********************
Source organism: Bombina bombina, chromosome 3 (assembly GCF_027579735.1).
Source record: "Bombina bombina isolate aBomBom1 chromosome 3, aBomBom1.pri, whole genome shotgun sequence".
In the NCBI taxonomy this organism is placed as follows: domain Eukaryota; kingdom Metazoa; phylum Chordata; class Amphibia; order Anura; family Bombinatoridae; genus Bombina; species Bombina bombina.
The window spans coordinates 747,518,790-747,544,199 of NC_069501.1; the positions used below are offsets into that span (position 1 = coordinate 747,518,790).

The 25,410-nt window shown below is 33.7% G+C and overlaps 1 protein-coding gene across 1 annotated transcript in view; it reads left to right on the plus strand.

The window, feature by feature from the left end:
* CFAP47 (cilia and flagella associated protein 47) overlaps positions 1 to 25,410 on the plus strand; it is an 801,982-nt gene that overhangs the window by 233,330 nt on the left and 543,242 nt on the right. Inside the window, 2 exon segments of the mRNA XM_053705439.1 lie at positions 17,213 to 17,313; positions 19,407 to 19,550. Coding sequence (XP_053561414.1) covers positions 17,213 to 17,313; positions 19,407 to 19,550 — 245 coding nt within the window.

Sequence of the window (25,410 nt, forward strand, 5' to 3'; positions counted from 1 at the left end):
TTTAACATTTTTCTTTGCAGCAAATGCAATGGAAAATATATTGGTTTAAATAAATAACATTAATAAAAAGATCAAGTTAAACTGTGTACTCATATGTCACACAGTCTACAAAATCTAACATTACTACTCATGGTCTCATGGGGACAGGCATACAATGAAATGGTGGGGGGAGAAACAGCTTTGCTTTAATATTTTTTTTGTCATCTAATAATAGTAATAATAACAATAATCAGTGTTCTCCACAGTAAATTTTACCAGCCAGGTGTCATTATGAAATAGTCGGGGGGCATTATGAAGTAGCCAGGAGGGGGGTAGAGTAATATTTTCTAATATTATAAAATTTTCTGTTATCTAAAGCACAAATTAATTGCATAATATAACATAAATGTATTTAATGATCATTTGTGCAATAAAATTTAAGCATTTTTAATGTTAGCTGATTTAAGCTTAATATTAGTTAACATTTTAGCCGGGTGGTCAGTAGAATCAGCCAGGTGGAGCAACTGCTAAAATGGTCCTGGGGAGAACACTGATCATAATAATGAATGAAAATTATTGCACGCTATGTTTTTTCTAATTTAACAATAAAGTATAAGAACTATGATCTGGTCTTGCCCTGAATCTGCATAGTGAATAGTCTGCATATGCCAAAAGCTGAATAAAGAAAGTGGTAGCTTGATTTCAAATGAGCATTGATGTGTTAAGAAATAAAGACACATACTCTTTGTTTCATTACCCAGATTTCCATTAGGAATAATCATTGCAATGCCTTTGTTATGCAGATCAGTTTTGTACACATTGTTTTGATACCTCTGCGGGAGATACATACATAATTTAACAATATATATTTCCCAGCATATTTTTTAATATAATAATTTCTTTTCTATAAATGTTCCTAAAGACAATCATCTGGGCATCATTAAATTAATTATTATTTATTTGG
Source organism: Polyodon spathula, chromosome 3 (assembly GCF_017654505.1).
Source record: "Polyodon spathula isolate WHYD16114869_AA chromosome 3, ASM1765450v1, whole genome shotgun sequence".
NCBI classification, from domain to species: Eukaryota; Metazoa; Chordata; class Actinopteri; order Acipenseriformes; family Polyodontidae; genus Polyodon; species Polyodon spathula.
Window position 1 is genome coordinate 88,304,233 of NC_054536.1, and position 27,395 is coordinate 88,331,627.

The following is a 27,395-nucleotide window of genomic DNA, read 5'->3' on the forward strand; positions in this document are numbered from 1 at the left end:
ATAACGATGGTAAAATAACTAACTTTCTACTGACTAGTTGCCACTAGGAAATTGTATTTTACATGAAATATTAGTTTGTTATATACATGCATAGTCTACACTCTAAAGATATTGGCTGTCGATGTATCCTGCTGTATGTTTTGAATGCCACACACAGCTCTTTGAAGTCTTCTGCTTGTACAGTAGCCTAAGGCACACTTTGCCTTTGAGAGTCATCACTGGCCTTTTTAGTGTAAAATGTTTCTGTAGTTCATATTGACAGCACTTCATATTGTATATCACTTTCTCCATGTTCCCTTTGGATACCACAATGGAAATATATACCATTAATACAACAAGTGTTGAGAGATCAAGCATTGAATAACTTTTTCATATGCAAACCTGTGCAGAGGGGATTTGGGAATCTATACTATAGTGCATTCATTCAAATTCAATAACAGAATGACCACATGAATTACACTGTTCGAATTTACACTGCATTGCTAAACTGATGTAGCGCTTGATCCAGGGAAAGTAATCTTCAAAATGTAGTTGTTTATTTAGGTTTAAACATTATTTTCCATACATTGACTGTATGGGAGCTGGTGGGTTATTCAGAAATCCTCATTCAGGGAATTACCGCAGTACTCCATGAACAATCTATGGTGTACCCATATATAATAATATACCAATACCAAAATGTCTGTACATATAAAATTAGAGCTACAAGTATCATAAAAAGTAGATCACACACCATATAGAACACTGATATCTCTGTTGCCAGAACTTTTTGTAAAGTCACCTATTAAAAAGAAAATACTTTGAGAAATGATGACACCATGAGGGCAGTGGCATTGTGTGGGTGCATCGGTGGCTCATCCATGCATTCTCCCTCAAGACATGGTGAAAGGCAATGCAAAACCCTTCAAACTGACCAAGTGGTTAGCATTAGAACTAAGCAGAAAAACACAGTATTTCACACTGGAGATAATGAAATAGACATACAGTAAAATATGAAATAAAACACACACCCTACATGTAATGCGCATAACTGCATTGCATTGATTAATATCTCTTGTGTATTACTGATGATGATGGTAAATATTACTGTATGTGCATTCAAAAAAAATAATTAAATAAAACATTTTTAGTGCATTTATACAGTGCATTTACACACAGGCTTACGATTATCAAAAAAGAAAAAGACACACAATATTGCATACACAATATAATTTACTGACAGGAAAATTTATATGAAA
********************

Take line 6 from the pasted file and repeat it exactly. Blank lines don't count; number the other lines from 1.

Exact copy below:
The window, feature by feature from the left end: